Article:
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Deepening Our Engagement with Human Rights at Home

Undergraduate student researcher Cristina Gamundi, reviews U.S. Department of Justice documents obtained via public records requests. Photo: Corinne Thrash (Columns)
Undergraduate student researcher Cristina Gamundi, reviews U.S. Department of Justice documents obtained via public records requests. (Photo: Corinne Thrash for Columns)

November 8, 2018

Last year, in response to requests for partnership from local immigrant rights organizations, our research team began examining the human rights implications of contemporary immigration enforcement in Washington state. This work continues to grow, in both depth and urgency: at a time of heightened concern about immigration, it is more important than ever to understand the policies our government has implemented, at the local, state, and federal level to handle immigration, and to examine the effects of these policies on the lives and liberties of all Washingtonians.

We began this work by building on skills we developed in our longstanding research on crimes against humanity committed in 1980s El Salvador. Despite the gulf in space and time between these two research areas, we found that grassroots organizations in both contexts asked similar questions: Where are our people being taken, and why? Which specific agencies are behind the patterns of government conduct we’re seeing on the streets? And how can policy address the human rights concerns raised by such practices?

Since 2017, the UWCHR has filed hundreds of requests for public information useful to understanding the human rights consequences of federal immigration enforcement in our state. Under the U.S. Freedom of Information Act (FOIA), we’ve sought records from federal agencies involved in immigration enforcement (predominantly Immigration and Customs Enforcement and Customs and Border Protection); under Washington state’s Public Records Act, we’ve requested records from dozens of state and local government agencies. While we’ve obtained valuable information, unfortunately, in many cases both ICE and CBP have responded to these requests in ways that thwart, rather than advance, understanding of how our government works. We’re deepening our commitment to finding out, and sharing, the truth of what our government is doing to enforce its borders.

Our research has also uncovered many ways that contemporary immigration enforcement raises concerns about due process—the idea that the government cannot arbitrarily deprive people of their lives, liberty, or property without ensuring a fair judicial process. Our ongoing work examines various practices that may skirt or subvert the core fairness protections inscribed in the U.S. Constitution and international human rights law.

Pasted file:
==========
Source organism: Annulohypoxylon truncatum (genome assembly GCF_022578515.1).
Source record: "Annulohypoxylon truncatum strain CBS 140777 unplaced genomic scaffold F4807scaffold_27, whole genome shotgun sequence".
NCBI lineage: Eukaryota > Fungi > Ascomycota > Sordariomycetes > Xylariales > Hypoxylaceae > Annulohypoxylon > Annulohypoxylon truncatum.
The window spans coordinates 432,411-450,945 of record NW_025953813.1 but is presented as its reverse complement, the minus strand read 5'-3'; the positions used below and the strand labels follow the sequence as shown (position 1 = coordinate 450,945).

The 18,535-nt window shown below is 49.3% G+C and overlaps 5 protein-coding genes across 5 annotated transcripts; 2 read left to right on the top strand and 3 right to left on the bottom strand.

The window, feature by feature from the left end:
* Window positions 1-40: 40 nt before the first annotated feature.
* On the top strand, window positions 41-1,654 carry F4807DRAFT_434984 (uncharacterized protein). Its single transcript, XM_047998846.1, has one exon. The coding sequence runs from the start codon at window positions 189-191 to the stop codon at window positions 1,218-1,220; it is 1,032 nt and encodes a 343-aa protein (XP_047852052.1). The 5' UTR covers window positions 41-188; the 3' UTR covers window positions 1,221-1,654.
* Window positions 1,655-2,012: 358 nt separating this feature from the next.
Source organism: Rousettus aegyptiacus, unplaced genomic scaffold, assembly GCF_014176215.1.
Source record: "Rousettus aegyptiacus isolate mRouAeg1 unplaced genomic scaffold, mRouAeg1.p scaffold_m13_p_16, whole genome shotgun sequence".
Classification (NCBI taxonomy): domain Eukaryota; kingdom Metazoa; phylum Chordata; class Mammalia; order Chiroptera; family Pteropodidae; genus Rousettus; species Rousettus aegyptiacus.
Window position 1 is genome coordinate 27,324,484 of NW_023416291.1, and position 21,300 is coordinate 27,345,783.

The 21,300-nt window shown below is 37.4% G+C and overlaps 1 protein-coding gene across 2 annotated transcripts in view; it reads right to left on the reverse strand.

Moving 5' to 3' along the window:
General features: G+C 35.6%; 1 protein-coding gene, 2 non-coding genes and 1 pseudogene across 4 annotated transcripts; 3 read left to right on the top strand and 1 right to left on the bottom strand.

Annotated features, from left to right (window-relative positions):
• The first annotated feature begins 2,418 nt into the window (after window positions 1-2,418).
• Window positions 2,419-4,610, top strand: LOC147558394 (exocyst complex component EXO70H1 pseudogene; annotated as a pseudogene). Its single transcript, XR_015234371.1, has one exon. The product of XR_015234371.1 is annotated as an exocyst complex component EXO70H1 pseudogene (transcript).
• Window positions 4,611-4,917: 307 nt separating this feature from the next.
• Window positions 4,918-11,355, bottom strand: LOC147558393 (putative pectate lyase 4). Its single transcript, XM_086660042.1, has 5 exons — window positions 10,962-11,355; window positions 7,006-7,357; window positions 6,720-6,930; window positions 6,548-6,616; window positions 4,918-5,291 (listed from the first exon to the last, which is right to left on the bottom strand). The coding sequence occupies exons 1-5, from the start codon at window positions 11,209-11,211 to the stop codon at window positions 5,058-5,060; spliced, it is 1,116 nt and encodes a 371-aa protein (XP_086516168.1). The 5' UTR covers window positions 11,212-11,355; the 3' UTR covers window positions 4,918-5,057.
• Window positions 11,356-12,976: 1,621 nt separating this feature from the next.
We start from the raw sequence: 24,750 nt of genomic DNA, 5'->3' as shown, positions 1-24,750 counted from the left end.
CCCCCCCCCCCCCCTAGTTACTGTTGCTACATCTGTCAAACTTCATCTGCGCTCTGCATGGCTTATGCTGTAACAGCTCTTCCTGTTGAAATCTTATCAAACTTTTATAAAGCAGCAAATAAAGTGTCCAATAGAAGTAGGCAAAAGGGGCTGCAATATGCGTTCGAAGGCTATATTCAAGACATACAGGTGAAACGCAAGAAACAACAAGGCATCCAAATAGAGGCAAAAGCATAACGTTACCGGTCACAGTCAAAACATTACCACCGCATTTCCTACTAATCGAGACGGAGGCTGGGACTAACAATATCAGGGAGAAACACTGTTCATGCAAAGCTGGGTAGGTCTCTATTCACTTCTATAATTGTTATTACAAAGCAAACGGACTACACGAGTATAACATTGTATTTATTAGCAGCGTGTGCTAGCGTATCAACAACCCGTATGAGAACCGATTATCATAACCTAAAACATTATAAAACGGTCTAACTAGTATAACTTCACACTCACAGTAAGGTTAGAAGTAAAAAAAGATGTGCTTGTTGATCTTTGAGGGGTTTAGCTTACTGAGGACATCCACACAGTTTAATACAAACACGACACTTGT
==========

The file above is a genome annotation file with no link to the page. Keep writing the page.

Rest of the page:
For example, we are interested in understanding how, within the immigration system, individuals can be deported and families separated without recourse to the courts. Within one hundred miles of the border—a zone that includes most of Washington state—in many cases immigration authorities can subject a person to various forms of express deportation, without a chance to see a judge, to meet with a lawyer, or to appeal the decision. We are still seeking data on the extent of these summary removals in our state. Other researchers have found that many of these deportations happen within 24 hours—and sometimes they occur because an ICE agent’s suspicion that a person’s tattoo or appearance suggests he has engaged in criminal activity, rather than because a court has found him to be guilty of any crime.

Relatedly, there is broad reason to be concerned that ICE and CBP may be engaging in racial profiling in Washington state—and that local and state government agencies, in their efforts to collaborate with federal law enforcement, are aiding in this discrimination. Recently, working with the ACLU, our researchers obtained information about an incident in which the Auburn Police Department detained a driver simply because of his racial identity, assuming he was of interest to immigration authorities. He was later deported. Such practices are troubling because in our state, local police departments have no legal authority to enforce immigration law—yet our own research has shown that some local law enforcement agencies rely on policy manuals that encourage the use of race or language as a basis for detaining an individual on “reasonable suspicion” that s/he entered the country illegally.

From a human rights point of view, states are entitled to use immigration laws to regulate entry of foreigners; our concern, therefore, is not with the fact that federal immigration law limits entry for some people under some circumstances. However, the U.S. Constitution and international human rights agreements require that all laws be written and implemented in a manner that respects the core rights of all people; real or imagined security concerns should not override core liberties. While our research is still ongoing, we have uncovered troubling indications that in the context of the contemporary immigration crackdown, such principles are not always being upheld in our state. We look forward to deepening our engagement with these issues in the years to come. For project updates visit the Human Rights at Home project.